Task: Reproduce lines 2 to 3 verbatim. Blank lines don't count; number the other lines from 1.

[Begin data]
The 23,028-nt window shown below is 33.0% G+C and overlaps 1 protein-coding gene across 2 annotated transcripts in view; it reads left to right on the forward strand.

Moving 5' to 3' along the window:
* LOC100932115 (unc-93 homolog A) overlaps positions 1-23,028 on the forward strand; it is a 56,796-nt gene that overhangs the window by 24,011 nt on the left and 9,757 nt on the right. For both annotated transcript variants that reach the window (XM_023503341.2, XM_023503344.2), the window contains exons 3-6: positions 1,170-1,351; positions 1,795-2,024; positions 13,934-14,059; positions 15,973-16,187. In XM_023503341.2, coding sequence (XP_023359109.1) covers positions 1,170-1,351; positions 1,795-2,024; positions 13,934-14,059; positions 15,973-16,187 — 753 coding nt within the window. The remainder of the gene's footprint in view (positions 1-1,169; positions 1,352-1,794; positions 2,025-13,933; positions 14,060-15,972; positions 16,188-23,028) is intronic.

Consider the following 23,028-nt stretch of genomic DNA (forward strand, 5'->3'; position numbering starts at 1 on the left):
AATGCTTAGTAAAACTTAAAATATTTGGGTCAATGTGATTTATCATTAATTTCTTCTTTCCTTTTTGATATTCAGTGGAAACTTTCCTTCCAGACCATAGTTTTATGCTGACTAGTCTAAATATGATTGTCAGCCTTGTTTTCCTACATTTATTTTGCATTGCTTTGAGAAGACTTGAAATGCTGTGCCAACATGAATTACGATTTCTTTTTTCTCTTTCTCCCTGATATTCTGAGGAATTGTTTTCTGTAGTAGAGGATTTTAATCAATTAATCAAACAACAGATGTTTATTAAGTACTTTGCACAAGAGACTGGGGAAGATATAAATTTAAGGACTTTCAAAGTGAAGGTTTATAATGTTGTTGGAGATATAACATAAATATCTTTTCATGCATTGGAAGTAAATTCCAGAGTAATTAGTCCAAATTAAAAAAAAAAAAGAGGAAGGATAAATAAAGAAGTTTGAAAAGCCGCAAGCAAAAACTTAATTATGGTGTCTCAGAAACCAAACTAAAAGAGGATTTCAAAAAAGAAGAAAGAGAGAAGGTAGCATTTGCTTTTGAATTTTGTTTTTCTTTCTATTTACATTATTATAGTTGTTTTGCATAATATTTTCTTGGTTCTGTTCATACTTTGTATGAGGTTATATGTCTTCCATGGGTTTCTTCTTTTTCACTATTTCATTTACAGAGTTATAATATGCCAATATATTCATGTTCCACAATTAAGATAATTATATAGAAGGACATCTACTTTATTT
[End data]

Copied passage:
Moving 5' to 3' along the window:
* LOC100932115 (unc-93 homolog A) overlaps positions 1-23,028 on the forward strand; it is a 56,796-nt gene that overhangs the window by 24,011 nt on the left and 9,757 nt on the right. For both annotated transcript variants that reach the window (XM_023503341.2, XM_023503344.2), the window contains exons 3-6: positions 1,170-1,351; positions 1,795-2,024; positions 13,934-14,059; positions 15,973-16,187. In XM_023503341.2, coding sequence (XP_023359109.1) covers positions 1,170-1,351; positions 1,795-2,024; positions 13,934-14,059; positions 15,973-16,187 — 753 coding nt within the window. The remainder of the gene's footprint in view (positions 1-1,169; positions 1,352-1,794; positions 2,025-13,933; positions 14,060-15,972; positions 16,188-23,028) is intronic.